Logos is also an ancient Greek idea.

Firstly, in Grammar, it is simply "human speech" that is expressed by means of the letters of the alphabet, and which dissipates itself in syllables, words, and sentences; secondly, in Rhetoric, it is speech itself, prose, fable; thirdly, in Greek Logic, it is the premise (Aussagesatz), judgment or conclusion, definition, definition of the concept; fourthly, in Psychology and Metaphysics, it is the "human soul", the microcosm; fifthly, in Theology, it is the Supreme Being, the Almighty God Himself.

The current concept "Ideology" itself is a modern, bourgeois, capitalist, French revolutionary creation, introduced by Destutt de Tracy, in his famous work, Elements d'ideologie (5 volumes, 1801-15), and it originally functioned as the reduction of human spiritual activity and contents, into concepts or conceptions (idees), practical rules for official education, for law, and the bourgeois, capitalist State.

Concerning the social actors, the ideologues, towards the end of the 18th Century, they played a central political role. Already Napoleon Bonaparte, Hegel's "World Spirit" on horseback across Europe, was not impressed by them at all.

Spreading bourgeois, revolutionary ideas and practices everywhere, he was convinced that ideology and ideologues were harming the process of spreading capitalism across Europe. To counteract these evil forces, he organized a campaign of defamation against them, and thus the concept "Ideology" acquired its first notorious connotation.

The "young" Marx and Engels gave ideology its final reactionary meaning by placing all ruling class spirituality, philosophy, religion, law, art, metaphysics, logic and science, in the ideological superstructure of modern capitalist society.

(Concerning a detailed, scientific analysis of the above, in Spanish, see: Franz J. T. Lee, Teoría-Práxis de la Revolución, Segunda Edición, Cap. 3, ¿QUÉ ES LA IDEOLOGÍA? ¿POR QUÉ LA IDEOLOGÍA RADICALMENTE OPONE LA TEORÍA REVOLUCIONARIA Y LA EMANCIPACIÓN HUMANA?, CDCHT, ULA, Mérida, 1991).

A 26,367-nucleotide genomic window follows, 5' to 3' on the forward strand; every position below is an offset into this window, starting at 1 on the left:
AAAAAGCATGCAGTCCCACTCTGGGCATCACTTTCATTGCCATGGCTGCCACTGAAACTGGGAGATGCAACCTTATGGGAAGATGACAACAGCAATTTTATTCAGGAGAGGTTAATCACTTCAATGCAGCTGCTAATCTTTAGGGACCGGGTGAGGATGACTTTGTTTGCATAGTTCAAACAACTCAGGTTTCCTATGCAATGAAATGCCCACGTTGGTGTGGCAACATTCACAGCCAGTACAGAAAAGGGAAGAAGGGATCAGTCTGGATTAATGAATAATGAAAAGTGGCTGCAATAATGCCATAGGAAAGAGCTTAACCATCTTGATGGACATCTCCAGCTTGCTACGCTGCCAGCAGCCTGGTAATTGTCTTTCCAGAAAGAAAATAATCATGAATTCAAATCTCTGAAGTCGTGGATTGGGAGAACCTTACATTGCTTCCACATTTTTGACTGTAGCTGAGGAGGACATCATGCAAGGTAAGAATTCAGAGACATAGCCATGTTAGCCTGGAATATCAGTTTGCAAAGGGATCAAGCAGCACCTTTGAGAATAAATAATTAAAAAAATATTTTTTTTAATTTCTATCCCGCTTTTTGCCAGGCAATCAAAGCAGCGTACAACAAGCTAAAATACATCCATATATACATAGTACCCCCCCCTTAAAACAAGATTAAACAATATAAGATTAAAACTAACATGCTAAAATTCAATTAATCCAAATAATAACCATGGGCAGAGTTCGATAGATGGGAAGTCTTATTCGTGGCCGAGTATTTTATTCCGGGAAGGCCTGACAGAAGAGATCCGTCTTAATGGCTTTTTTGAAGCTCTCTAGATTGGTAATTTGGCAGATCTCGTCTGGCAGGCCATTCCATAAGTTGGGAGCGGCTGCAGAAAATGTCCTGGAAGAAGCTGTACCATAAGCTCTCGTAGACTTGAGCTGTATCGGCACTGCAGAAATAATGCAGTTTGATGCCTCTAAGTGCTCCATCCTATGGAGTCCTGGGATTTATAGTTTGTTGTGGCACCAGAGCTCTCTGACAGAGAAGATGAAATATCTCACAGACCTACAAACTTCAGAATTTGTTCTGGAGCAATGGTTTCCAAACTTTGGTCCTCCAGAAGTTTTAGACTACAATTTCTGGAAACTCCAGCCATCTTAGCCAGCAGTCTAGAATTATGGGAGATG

Marx never called his Science and Philosophy an "Ideology."  Engels even went so far as to call it a "false consciousness."

In his early works, Marx had an ambiguous, but a very negative attitude towards ideology. He explained that all social classes can develop ideology, especially when their once revolutionary ideas become ossified, begin to affirm the status quo, thus distorting or disfiguring social reality, placing themselves at the service of the counter-revolution, in the interest of new rising ruling or elitist classes. He emphasized that in all epochs, the dominant ideas (ideology) were always the dominating ideas (ideology) of the dominant ruling classes; they nurture capitalist, economic exploitation and reformist, political domination.

Thus, in the last analysis, ideology is reformist, theory is revolutionary.

Precisely against these dominant, oligarchic ideas and ideology, the Bolivarian Revolution is currently directing its educational missions, its new liberating ideas, its revolutionary theory, underlining that social power must be in the hands of the real, true sovereign, of the people; this is the emancipatory, theoretical quintessence of participative democracy.